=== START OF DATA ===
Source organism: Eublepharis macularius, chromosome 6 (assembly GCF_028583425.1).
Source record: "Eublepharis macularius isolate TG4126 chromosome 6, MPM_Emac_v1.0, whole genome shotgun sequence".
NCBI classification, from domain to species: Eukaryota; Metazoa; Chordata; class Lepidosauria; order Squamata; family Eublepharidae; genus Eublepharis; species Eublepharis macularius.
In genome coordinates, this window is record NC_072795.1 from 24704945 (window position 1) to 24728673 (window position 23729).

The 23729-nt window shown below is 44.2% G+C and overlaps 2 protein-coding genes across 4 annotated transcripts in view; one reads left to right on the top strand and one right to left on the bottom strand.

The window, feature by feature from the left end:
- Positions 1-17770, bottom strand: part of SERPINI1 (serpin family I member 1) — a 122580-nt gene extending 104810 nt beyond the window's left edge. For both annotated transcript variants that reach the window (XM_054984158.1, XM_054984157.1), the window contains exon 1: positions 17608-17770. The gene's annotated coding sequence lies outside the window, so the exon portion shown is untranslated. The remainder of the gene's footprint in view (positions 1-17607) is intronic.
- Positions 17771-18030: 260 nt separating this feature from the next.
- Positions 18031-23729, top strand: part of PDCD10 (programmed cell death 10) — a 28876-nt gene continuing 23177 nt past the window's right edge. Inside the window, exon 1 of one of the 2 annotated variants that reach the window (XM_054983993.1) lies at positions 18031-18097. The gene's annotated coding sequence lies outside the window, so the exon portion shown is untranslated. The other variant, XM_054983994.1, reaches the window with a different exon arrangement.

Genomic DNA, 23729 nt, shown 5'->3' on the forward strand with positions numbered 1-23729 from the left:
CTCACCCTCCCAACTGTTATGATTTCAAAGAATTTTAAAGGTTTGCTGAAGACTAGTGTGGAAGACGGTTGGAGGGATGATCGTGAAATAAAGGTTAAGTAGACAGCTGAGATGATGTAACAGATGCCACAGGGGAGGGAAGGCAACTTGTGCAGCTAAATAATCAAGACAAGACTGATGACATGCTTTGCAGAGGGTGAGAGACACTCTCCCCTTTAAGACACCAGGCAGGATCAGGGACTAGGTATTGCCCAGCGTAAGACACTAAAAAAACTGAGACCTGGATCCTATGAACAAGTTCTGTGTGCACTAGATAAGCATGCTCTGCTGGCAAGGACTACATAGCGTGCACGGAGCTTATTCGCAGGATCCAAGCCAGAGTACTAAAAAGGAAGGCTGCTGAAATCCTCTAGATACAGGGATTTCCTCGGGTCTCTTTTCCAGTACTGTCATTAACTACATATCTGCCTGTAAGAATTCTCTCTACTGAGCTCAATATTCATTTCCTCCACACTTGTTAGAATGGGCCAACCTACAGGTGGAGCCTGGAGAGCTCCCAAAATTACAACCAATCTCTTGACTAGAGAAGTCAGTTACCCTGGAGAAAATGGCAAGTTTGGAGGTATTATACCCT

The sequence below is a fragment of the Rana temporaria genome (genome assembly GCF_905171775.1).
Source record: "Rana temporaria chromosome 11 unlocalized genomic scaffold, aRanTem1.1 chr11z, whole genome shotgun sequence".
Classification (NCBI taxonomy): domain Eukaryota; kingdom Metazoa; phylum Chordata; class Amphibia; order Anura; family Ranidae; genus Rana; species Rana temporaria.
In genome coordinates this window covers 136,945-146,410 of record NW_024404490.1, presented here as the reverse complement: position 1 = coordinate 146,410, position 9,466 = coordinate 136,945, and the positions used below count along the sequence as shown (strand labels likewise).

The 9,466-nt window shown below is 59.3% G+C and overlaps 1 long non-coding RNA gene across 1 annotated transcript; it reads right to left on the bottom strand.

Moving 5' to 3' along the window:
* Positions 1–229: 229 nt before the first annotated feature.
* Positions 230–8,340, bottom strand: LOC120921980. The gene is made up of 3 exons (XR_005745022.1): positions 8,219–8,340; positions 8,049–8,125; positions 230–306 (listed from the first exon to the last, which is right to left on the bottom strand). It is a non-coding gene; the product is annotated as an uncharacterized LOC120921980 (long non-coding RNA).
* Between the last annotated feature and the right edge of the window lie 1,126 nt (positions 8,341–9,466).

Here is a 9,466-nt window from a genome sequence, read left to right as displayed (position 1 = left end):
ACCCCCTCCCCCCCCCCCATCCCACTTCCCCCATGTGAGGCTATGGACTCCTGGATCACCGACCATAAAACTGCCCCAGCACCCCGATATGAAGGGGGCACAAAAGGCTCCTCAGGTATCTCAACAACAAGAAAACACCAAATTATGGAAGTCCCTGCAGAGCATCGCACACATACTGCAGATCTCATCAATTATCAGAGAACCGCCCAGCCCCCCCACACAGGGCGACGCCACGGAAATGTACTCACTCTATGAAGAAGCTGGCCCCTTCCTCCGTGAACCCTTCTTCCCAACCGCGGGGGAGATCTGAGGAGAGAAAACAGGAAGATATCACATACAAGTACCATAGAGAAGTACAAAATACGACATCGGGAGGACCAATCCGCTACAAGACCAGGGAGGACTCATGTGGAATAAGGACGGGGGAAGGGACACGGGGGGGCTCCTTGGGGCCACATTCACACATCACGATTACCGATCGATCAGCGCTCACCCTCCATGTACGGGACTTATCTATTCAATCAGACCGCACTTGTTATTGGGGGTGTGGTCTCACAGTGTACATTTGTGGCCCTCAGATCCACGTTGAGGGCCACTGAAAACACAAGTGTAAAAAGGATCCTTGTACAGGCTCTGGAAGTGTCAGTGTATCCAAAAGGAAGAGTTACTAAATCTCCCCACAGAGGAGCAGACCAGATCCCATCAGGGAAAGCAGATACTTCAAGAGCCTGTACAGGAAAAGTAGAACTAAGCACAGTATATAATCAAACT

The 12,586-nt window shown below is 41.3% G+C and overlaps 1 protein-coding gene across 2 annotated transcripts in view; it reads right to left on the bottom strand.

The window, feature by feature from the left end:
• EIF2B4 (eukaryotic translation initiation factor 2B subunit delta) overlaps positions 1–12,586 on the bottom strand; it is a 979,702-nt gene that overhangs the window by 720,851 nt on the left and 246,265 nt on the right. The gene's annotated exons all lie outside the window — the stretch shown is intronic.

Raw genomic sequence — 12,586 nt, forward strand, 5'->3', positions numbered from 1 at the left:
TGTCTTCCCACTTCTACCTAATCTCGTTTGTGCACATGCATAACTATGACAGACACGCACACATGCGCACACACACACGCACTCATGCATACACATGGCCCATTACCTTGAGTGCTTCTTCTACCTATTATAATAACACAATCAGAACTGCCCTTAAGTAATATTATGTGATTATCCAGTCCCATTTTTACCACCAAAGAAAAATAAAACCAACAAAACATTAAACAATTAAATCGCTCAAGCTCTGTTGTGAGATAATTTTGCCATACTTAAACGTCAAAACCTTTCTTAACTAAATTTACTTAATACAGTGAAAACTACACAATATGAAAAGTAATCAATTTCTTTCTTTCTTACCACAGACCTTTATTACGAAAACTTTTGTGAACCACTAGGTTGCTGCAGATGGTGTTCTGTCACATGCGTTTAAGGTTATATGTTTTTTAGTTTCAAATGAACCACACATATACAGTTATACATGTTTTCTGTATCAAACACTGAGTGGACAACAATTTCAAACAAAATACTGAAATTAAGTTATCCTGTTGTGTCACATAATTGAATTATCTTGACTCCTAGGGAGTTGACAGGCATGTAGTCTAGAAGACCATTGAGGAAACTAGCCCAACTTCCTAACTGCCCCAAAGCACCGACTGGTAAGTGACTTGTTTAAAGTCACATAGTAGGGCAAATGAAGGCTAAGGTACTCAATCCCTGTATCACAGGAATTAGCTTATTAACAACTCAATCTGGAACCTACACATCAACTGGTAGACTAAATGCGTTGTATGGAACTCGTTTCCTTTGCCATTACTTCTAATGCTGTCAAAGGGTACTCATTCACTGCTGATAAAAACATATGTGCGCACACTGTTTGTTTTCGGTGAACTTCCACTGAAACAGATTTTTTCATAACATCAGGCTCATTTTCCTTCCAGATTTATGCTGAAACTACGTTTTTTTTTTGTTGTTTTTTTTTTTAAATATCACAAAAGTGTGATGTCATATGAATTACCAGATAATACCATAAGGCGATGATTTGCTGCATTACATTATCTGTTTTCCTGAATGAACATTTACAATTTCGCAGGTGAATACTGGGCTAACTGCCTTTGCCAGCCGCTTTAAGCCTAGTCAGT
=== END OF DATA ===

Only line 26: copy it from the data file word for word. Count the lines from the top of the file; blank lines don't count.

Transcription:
Raw genomic sequence — 12,586 nt, forward strand, 5'->3', positions numbered from 1 at the left: